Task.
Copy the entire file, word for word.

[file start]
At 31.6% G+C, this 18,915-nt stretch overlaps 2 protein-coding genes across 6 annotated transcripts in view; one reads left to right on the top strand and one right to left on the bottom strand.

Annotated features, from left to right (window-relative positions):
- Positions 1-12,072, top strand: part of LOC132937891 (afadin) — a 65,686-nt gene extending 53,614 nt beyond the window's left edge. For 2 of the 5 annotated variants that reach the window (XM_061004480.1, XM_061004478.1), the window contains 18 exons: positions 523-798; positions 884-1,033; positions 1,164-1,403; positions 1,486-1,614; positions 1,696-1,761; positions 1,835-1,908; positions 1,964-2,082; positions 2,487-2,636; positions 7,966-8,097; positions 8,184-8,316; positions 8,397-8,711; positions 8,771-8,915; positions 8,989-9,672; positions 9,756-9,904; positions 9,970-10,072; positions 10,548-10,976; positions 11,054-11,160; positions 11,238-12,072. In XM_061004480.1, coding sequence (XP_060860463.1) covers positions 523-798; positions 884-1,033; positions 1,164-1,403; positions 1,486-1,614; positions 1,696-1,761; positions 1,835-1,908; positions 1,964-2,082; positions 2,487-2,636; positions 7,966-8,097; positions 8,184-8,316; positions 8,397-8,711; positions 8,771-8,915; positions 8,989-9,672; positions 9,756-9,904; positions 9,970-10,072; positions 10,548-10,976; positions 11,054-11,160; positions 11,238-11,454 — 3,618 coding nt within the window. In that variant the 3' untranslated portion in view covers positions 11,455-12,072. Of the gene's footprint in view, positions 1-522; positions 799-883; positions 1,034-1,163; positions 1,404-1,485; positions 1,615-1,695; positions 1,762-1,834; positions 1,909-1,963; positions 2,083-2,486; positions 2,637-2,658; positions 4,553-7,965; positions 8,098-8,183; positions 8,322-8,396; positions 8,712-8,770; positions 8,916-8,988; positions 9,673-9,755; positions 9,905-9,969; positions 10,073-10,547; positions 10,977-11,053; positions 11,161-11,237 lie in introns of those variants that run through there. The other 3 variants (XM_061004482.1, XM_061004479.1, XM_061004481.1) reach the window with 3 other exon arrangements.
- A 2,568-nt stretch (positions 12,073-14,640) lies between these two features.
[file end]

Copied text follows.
At 31.6% G+C, this 18,915-nt stretch overlaps 2 protein-coding genes across 6 annotated transcripts in view; one reads left to right on the top strand and one right to left on the bottom strand.

Annotated features, from left to right (window-relative positions):
- Positions 1-12,072, top strand: part of LOC132937891 (afadin) — a 65,686-nt gene extending 53,614 nt beyond the window's left edge. For 2 of the 5 annotated variants that reach the window (XM_061004480.1, XM_061004478.1), the window contains 18 exons: positions 523-798; positions 884-1,033; positions 1,164-1,403; positions 1,486-1,614; positions 1,696-1,761; positions 1,835-1,908; positions 1,964-2,082; positions 2,487-2,636; positions 7,966-8,097; positions 8,184-8,316; positions 8,397-8,711; positions 8,771-8,915; positions 8,989-9,672; positions 9,756-9,904; positions 9,970-10,072; positions 10,548-10,976; positions 11,054-11,160; positions 11,238-12,072. In XM_061004480.1, coding sequence (XP_060860463.1) covers positions 523-798; positions 884-1,033; positions 1,164-1,403; positions 1,486-1,614; positions 1,696-1,761; positions 1,835-1,908; positions 1,964-2,082; positions 2,487-2,636; positions 7,966-8,097; positions 8,184-8,316; positions 8,397-8,711; positions 8,771-8,915; positions 8,989-9,672; positions 9,756-9,904; positions 9,970-10,072; positions 10,548-10,976; positions 11,054-11,160; positions 11,238-11,454 — 3,618 coding nt within the window. In that variant the 3' untranslated portion in view covers positions 11,455-12,072. Of the gene's footprint in view, positions 1-522; positions 799-883; positions 1,034-1,163; positions 1,404-1,485; positions 1,615-1,695; positions 1,762-1,834; positions 1,909-1,963; positions 2,083-2,486; positions 2,637-2,658; positions 4,553-7,965; positions 8,098-8,183; positions 8,322-8,396; positions 8,712-8,770; positions 8,916-8,988; positions 9,673-9,755; positions 9,905-9,969; positions 10,073-10,547; positions 10,977-11,053; positions 11,161-11,237 lie in introns of those variants that run through there. The other 3 variants (XM_061004482.1, XM_061004479.1, XM_061004481.1) reach the window with 3 other exon arrangements.
- A 2,568-nt stretch (positions 12,073-14,640) lies between these two features.